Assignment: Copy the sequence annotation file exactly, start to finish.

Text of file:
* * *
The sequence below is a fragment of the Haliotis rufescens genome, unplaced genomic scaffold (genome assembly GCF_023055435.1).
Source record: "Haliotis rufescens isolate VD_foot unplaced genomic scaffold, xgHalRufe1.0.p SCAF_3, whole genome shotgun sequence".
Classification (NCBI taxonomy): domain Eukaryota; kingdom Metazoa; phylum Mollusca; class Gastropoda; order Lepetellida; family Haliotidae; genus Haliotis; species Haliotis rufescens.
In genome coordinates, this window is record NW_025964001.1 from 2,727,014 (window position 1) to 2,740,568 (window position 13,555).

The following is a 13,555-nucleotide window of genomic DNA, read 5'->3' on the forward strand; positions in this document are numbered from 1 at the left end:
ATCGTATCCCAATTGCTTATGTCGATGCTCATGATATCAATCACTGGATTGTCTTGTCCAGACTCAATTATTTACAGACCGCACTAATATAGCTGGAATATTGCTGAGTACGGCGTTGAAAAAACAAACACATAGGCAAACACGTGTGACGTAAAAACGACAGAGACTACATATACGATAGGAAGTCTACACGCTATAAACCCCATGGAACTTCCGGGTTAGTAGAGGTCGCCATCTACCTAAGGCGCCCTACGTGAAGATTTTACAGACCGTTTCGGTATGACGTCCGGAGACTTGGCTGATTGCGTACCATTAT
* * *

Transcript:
The sequence below is a fragment of the Haliotis rufescens genome, unplaced genomic scaffold (genome assembly GCF_023055435.1).
Source record: "Haliotis rufescens isolate VD_foot unplaced genomic scaffold, xgHalRufe1.0.p SCAF_3, whole genome shotgun sequence".
Classification (NCBI taxonomy): domain Eukaryota; kingdom Metazoa; phylum Mollusca; class Gastropoda; order Lepetellida; family Haliotidae; genus Haliotis; species Haliotis rufescens.
In genome coordinates, this window is record NW_025964001.1 from 2,727,014 (window position 1) to 2,740,568 (window position 13,555).

The following is a 13,555-nucleotide window of genomic DNA, read 5'->3' on the forward strand; positions in this document are numbered from 1 at the left end:
ATCGTATCCCAATTGCTTATGTCGATGCTCATGATATCAATCACTGGATTGTCTTGTCCAGACTCAATTATTTACAGACCGCACTAATATAGCTGGAATATTGCTGAGTACGGCGTTGAAAAAACAAACACATAGGCAAACACGTGTGACGTAAAAACGACAGAGACTACATATACGATAGGAAGTCTACACGCTATAAACCCCATGGAACTTCCGGGTTAGTAGAGGTCGCCATCTACCTAAGGCGCCCTACGTGAAGATTTTACAGACCGTTTCGGTATGACGTCCGGAGACTTGGCTGATTGCGTACCATTAT